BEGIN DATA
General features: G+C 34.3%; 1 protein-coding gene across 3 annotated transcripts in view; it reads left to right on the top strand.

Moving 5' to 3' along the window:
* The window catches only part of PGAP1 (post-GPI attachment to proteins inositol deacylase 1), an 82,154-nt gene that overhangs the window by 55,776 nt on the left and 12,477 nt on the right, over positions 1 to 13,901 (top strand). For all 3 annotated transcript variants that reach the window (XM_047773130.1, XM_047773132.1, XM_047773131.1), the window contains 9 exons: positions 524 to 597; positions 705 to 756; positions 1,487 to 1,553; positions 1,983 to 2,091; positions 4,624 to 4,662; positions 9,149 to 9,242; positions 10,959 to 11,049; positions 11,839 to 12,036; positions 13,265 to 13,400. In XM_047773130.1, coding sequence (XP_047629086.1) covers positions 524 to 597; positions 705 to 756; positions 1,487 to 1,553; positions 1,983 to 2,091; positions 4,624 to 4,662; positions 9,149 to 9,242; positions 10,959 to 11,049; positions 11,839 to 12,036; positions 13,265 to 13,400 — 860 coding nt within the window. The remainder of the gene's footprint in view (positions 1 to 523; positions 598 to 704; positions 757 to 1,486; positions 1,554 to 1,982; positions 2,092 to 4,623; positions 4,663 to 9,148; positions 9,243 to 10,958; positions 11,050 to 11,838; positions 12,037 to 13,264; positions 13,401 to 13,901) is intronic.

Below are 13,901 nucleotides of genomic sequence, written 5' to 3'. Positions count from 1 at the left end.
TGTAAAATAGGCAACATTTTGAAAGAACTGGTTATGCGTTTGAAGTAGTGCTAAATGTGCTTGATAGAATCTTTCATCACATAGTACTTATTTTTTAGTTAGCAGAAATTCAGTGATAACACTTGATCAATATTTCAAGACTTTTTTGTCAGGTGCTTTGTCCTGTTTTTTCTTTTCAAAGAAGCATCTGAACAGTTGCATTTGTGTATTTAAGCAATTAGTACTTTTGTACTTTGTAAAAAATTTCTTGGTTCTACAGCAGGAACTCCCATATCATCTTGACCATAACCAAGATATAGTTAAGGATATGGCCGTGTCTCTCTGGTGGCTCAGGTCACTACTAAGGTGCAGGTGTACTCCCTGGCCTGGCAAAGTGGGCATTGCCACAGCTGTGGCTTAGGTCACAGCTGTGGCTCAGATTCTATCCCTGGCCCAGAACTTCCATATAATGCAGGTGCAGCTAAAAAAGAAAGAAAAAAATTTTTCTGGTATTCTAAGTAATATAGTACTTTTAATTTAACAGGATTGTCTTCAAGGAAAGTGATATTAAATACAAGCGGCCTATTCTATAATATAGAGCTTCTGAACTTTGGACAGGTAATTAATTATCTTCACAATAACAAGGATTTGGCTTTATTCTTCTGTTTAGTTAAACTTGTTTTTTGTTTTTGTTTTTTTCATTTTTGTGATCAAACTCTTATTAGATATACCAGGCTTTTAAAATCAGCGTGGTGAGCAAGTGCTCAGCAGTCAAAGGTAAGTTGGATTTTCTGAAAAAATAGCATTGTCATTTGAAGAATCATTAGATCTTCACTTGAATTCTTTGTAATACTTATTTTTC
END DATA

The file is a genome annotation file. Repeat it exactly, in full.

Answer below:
General features: G+C 34.3%; 1 protein-coding gene across 3 annotated transcripts in view; it reads left to right on the top strand.

Moving 5' to 3' along the window:
* The window catches only part of PGAP1 (post-GPI attachment to proteins inositol deacylase 1), an 82,154-nt gene that overhangs the window by 55,776 nt on the left and 12,477 nt on the right, over positions 1 to 13,901 (top strand). For all 3 annotated transcript variants that reach the window (XM_047773130.1, XM_047773132.1, XM_047773131.1), the window contains 9 exons: positions 524 to 597; positions 705 to 756; positions 1,487 to 1,553; positions 1,983 to 2,091; positions 4,624 to 4,662; positions 9,149 to 9,242; positions 10,959 to 11,049; positions 11,839 to 12,036; positions 13,265 to 13,400. In XM_047773130.1, coding sequence (XP_047629086.1) covers positions 524 to 597; positions 705 to 756; positions 1,487 to 1,553; positions 1,983 to 2,091; positions 4,624 to 4,662; positions 9,149 to 9,242; positions 10,959 to 11,049; positions 11,839 to 12,036; positions 13,265 to 13,400 — 860 coding nt within the window. The remainder of the gene's footprint in view (positions 1 to 523; positions 598 to 704; positions 757 to 1,486; positions 1,554 to 1,982; positions 2,092 to 4,623; positions 4,663 to 9,148; positions 9,243 to 10,958; positions 11,050 to 11,838; positions 12,037 to 13,264; positions 13,401 to 13,901) is intronic.

Below are 13,901 nucleotides of genomic sequence, written 5' to 3'. Positions count from 1 at the left end.
TGTAAAATAGGCAACATTTTGAAAGAACTGGTTATGCGTTTGAAGTAGTGCTAAATGTGCTTGATAGAATCTTTCATCACATAGTACTTATTTTTTAGTTAGCAGAAATTCAGTGATAACACTTGATCAATATTTCAAGACTTTTTTGTCAGGTGCTTTGTCCTGTTTTTTCTTTTCAAAGAAGCATCTGAACAGTTGCATTTGTGTATTTAAGCAATTAGTACTTTTGTACTTTGTAAAAAATTTCTTGGTTCTACAGCAGGAACTCCCATATCATCTTGACCATAACCAAGATATAGTTAAGGATATGGCCGTGTCTCTCTGGTGGCTCAGGTCACTACTAAGGTGCAGGTGTACTCCCTGGCCTGGCAAAGTGGGCATTGCCACAGCTGTGGCTTAGGTCACAGCTGTGGCTCAGATTCTATCCCTGGCCCAGAACTTCCATATAATGCAGGTGCAGCTAAAAAAGAAAGAAAAAAATTTTTCTGGTATTCTAAGTAATATAGTACTTTTAATTTAACAGGATTGTCTTCAAGGAAAGTGATATTAAATACAAGCGGCCTATTCTATAATATAGAGCTTCTGAACTTTGGACAGGTAATTAATTATCTTCACAATAACAAGGATTTGGCTTTATTCTTCTGTTTAGTTAAACTTGTTTTTTGTTTTTGTTTTTTTCATTTTTGTGATCAAACTCTTATTAGATATACCAGGCTTTTAAAATCAGCGTGGTGAGCAAGTGCTCAGCAGTCAAAGGTAAGTTGGATTTTCTGAAAAAATAGCATTGTCATTTGAAGAATCATTAGATCTTCACTTGAATTCTTTGTAATACTTATTTTTC